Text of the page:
I apologize!

 

Last week, I wrote:  “For more on the benefits of gratitude, listen to this interview by Dr. Gregory Popcak: The Benefits of Gratefulness”  However, the link to that interview was not working.  Here is the correct link:  Dr. Greg Popcak on Gratefulness.

In this Year of the Eucharist, I have been blessed with three books on the Mass.  Each of them offer a little different perspective on it and all have helped me in some way to appreciate the power, beauty and depth of this, our greatest treasure.  As the definition of Stewardship from the U.S. bishop’s document, A Disciple’s Response makes clear, much of stewardship centers around our receiving from God and our giving back to Him and to those He loves.  This giving and receiving is also central to the Mass.  As Fr. Jeremy Driscoll writes,

“The broad strokes of what happens at Mass can be traced in two basic movements . . the Father gives Himself through the Son in the Holy Spirit. . . He does so in order that the Church may do something with this gift; namely, offer it as its own back to the Father.”

We see this in many different ways throughout the Mass; in fact, whole books worth of ways!  However, one of the most striking is in a part of the Mass that we often overlook, the Presentation of the Gifts.  Sometimes, I experience this part of the Mass as almost the intermission, the unimportant part between the Liturgies of the Word and Eucharist.  If a child starts tugging on you to take him to the bathroom during the Homily, what is the first thought?  Wait until the offertory when we won’t “miss anything”!  But as I have read about it this year, I have come to a much deeper appreciation for this moment in the Mass.

We Offer Ourselves

First, there is the fundamental truth that when we make the offering of bread, wine (and often money), we offer ourselves.  As St. Augustine says, “By presenting our gifts at the altar, we place ourselves on the altar.”  He also reminds us, “Christ wants one he has redeemed with his blood much more than he wants what you have found in your storehouse.”  And so, author Christopher Carstens suggests, “So when the collection basket, or plate, comes through the nave, place yourself in (or on) it.  Offer up all that is good and bad and ugly–all that you are– so that you can find yourself united with others in Jesus’ own body, transformed by the Spirit, and offered in loving union to the Father.  This offering will be a true gift to God, one that He is unable to have without you.” 

We Love our Neighbor

Secondly, I thought it was interesting to learn that “until about the ninth century, the faithful brought gifts to church to be distributed to the poor, and from these gifts were taken the bread and wine that were put on the altar for the Eucharist; the offering to God and the offering to the poor from a single act of offering, attributing the same sacrificial value to both offerings.”  Author, Goffredo Boselli reminds us that “we simply cannot present our entire life as a gift to God at the altar if we live this life without our neighbor or against our neighbor.”  As dedicated disciples of Jesus, we are always striving to love both God and neighbor.  For us, the two are inexorably connected.  In the Gospel, Jesus asks us to first reconcile with our neighbor and then bring our gift to the altar.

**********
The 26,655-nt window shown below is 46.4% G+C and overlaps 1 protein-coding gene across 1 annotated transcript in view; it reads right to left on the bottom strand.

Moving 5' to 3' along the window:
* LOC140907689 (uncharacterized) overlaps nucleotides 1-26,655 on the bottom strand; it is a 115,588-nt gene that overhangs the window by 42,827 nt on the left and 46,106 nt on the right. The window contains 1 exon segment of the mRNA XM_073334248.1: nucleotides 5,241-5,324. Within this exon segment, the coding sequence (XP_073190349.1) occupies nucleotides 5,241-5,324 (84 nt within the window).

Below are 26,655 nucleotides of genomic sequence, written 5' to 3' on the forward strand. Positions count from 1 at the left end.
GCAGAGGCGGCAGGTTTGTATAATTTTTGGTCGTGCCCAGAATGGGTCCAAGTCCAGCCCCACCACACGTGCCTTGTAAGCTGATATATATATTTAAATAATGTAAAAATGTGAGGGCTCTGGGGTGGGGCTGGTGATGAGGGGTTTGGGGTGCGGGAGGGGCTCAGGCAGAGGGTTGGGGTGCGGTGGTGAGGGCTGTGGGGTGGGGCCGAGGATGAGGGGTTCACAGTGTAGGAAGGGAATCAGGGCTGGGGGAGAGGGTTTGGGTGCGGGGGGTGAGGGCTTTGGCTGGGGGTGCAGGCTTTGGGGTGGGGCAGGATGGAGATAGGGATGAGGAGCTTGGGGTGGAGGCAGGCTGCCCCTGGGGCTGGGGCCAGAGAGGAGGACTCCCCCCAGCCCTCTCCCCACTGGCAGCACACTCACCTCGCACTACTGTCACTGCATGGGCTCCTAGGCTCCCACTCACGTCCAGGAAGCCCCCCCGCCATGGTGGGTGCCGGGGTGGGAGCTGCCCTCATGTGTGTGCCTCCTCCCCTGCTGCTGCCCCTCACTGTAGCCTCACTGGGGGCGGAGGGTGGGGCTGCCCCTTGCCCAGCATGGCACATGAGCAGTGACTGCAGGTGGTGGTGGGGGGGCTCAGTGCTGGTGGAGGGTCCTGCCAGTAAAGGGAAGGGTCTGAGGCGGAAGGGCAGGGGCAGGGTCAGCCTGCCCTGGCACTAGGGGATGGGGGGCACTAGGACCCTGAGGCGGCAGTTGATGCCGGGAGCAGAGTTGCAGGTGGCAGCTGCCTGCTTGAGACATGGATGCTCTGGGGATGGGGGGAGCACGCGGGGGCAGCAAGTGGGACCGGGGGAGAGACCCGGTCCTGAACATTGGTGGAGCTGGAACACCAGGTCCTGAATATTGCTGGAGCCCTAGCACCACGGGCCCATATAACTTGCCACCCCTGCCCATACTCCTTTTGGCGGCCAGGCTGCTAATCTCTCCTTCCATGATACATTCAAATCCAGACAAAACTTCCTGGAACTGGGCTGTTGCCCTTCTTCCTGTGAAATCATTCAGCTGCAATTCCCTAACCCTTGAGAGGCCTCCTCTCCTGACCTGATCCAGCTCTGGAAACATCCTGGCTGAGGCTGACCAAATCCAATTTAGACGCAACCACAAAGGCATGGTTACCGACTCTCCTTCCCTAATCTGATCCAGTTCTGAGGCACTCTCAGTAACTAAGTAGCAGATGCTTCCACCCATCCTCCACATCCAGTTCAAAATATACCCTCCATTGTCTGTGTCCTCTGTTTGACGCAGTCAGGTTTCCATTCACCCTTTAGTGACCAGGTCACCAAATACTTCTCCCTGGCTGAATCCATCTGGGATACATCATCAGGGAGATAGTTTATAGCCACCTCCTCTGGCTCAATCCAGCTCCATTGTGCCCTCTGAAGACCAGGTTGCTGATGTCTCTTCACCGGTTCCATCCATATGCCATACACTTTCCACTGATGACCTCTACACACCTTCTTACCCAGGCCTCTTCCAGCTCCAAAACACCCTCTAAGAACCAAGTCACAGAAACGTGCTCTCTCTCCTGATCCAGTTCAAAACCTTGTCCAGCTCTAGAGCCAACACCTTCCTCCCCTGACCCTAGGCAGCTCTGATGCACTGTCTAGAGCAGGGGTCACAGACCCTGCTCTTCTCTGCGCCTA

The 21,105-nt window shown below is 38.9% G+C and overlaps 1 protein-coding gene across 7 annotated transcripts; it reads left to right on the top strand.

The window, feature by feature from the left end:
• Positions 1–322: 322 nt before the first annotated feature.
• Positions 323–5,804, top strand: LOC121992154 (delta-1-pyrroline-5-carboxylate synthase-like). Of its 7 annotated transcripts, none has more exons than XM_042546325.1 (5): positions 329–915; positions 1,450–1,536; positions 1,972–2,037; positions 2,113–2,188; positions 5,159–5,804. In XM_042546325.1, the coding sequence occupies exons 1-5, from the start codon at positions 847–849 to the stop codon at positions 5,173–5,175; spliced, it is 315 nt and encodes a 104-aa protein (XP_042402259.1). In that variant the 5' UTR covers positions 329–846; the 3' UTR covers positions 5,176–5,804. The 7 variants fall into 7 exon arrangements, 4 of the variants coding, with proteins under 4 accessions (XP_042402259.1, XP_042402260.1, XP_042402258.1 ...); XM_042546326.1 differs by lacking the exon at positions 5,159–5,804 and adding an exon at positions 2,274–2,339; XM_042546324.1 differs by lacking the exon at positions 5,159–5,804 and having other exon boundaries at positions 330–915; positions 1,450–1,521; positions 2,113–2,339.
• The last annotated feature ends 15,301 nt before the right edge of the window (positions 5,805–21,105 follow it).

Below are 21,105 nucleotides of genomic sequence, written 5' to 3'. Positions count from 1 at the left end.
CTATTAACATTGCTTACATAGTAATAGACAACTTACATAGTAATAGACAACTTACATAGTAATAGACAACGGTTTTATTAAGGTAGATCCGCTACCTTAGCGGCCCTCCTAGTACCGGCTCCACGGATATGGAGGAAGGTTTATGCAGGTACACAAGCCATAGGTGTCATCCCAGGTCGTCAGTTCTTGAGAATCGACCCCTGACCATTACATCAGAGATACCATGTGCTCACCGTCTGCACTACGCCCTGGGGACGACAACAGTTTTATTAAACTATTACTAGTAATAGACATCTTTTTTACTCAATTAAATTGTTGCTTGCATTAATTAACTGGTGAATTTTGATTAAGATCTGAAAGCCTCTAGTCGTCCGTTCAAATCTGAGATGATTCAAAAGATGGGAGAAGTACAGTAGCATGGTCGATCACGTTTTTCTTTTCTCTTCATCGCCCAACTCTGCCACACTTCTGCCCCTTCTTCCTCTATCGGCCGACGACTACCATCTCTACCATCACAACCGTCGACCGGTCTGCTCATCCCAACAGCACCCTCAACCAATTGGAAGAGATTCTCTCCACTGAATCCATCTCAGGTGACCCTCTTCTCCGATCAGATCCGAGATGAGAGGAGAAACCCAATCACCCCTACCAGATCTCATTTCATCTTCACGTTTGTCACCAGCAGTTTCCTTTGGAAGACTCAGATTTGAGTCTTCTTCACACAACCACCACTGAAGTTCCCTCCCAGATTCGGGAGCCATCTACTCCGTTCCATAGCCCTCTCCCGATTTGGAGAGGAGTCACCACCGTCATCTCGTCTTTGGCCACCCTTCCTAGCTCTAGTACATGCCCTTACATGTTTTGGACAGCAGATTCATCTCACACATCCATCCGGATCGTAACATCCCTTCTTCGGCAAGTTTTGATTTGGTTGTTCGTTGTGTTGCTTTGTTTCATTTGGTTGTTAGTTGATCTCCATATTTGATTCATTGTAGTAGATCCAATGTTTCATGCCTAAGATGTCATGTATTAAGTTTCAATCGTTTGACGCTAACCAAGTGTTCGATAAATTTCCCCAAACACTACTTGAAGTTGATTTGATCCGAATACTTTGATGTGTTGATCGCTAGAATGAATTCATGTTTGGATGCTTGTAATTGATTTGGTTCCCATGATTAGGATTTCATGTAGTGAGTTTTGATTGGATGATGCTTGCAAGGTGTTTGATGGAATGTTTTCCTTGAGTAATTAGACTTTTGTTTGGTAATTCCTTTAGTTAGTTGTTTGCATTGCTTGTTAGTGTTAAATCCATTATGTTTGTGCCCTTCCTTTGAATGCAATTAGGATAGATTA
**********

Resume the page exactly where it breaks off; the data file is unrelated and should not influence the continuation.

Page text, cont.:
We Allow Ourselves to Be Taught

Lastly, bread and wine are not simply convenient items to be given and received back transformed.  Rather, they speak powerfully to us.  Most fundamentally, we take them to the altar because Jesus took bread and wine into His hands at the Last Supper.  But there is more as well. Note that both bread and wine are the product of the cooperation between the Creator and human beings.  Bread is the most fundamental of foods.  In general, food is needed to stay alive, but it is also something that we produce, prepare and eat together.  It expresses our need for communion with others.  So, “food is both a substance needed to stay alive and a symbol needed to stay human.”  Wine, on the other hand, is a “drink that is never necessary simply to live, but which still is precious for the consolation, the shared joy, and the friendship it helps foster.”  So in both bread and wine, we can see powerful symbols of communion.  They are always brought together because together they are the sign of life fully humanized. 

We Come Empty to be Filled

At the same time, these gifts are very simple.  We might also think that, in putting ourselves on the altar, we are also bringing something quite simple and unimportant.  And this is true.  What, after all, could we possible give that would be worthy of God Himself?  “Nonetheless, it is precisely in this condition of poverty before God that Christ comes to meet us . . . . He will take our gifts into his hands, and he will transform them into his very Body and Blood, transform them into his Paschal Sacrifice that he is continually offering in heaven.”  Then we are invited to take His very presence into ourselves and allow Him to transform US as well.  And that is AMAZING!  


Quotes taken from:
“What Happens at Mass” by Jeremy Driscoll, OSB
“The Spiritual Meaning of the Liturgy” by Goffredo Boselli
“A Devotional Journey into the Mass” by Christopher Carstens

Photo Credit:  Kevin Cook @ Philly Catholic.com

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